Oil on canvas, 1560s
Galleria Sabauda, Turin
From Web Gallery of Art

Feast in the House of Simon (details)

Daniele Barbaro
Oil on canvas, 1561-65
Rijksmuseum, Amsterdam
From Web Gallery of Art

Portrait of Alessandro Vittoria
Oil on canvas, c. 1575
Metropolitan Museum of Art, New York
From Web Gallery of Art

Portrait of Johann Jakob König
Oil on canvas, 1575-80
National Museum, Prague

The portrait was an artistic genre that Veronese had cultivated ever since the beginning of his career. He painted portraits (above) while in Verona, then his contact with the Venetian world refined his portrait-painting skill. His portraits from the early 1560s are numerous and constitute one of the high points of sixteenth-century Venetian portraiture.Veronese remained a sober observer for large stretches of his career as a portrait painter.
(Paolo VERONESE, Portrait at Web Gallery of Art)

Jupiter Hurling Thunderbolts at the Vices

Aged Oriental with a Young Woman

The Triumph of Virtue over Vice

View of the Sala del Consiglio dei Dieci
Oil on canvas, c. 1551
Palazzo Ducale, Venice
(All images from Web Gallery of Art)

Veronese made his artistic debut in the Palazzo Ducale as assistant of the painter Giovan Battista Ponchino in 1554-55 when, at the age of twenty-six, in the Sala del Consiglio dei Dieci he painted canvases for the gilded wood ceiling (above) which was constructed in the previous years. Veronese's main paintings on the ceiling are the Jupiter Hurling Thunderbolts at the Vices (oval, now in the Louvre, replaced here by a nineteenth-century copy), Aged Oriental with a Young Woman (oval), Juno Showering Gifts on Venetia (rectangular), and The Triumph of Virtue over Vice (rectangular).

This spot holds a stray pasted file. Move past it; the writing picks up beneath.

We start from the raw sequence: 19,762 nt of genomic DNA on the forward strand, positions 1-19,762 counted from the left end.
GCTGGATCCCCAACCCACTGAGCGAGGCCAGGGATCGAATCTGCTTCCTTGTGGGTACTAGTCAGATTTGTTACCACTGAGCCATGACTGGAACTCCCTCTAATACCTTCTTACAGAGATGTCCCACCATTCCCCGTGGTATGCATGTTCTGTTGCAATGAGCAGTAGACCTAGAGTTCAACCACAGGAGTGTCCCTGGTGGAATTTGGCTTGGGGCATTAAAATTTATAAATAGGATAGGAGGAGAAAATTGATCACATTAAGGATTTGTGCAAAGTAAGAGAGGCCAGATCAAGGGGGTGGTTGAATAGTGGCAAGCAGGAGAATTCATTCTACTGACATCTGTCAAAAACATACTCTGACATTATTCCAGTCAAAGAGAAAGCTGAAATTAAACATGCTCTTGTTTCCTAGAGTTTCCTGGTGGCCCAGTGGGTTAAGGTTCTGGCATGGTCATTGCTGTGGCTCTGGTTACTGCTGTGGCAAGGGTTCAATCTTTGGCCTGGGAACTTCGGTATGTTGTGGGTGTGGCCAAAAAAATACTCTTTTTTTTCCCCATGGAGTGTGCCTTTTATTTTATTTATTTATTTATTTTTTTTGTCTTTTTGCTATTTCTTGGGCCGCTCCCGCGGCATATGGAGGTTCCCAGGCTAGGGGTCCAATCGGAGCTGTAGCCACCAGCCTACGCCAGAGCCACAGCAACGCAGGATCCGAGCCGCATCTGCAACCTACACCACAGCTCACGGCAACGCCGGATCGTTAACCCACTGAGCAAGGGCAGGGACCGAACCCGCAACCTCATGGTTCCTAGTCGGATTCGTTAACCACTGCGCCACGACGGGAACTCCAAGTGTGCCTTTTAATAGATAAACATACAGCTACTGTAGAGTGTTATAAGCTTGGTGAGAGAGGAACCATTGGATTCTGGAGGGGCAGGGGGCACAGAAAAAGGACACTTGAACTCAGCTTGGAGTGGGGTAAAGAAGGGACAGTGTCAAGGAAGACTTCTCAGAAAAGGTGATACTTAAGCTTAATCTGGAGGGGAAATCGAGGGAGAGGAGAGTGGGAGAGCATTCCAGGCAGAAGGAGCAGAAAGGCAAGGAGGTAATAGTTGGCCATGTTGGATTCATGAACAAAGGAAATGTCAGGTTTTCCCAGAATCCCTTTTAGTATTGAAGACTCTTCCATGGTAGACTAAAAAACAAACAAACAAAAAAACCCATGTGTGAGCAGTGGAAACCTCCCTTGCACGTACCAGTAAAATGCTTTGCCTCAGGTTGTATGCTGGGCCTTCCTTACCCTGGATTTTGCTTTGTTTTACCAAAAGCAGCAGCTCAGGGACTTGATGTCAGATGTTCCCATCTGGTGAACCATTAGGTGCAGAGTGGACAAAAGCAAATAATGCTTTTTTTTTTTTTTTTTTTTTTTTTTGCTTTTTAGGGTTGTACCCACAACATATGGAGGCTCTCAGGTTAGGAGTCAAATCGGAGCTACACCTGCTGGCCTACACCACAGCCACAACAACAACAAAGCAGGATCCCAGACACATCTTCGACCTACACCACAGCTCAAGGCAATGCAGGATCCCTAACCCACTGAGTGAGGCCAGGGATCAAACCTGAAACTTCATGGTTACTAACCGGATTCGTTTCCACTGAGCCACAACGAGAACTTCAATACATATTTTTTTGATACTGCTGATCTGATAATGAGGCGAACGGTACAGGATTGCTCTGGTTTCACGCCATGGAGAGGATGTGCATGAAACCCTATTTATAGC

(Paolo VERONES, Frescoes in the Villa Barbaro, Maser (1560-61) at Web Gallery of Art)

Illusory Door

Girl in the Doorway

Muse with Tambourine
Villa Barbaro, Maser
All images from Web Gallery of Art

View into the Cruciform Sala a Crociera

View of the Sala a Crociera

Figures behind the Parapet

Bacchus, Vertumnus and Saturn

Bacchus, Vertumnus and Saturn (detail)

Mortal Man Guided to Divine Eternity

The Holy Family (Madonna della pappa)

End wall of the Stanza del Cane

Nobleman in Hunting Attire

Ceiling of the Sala dell'Olimpo
Fresco 1560-61
Villa Barbaro, Maser
All images from Web Gallery of Art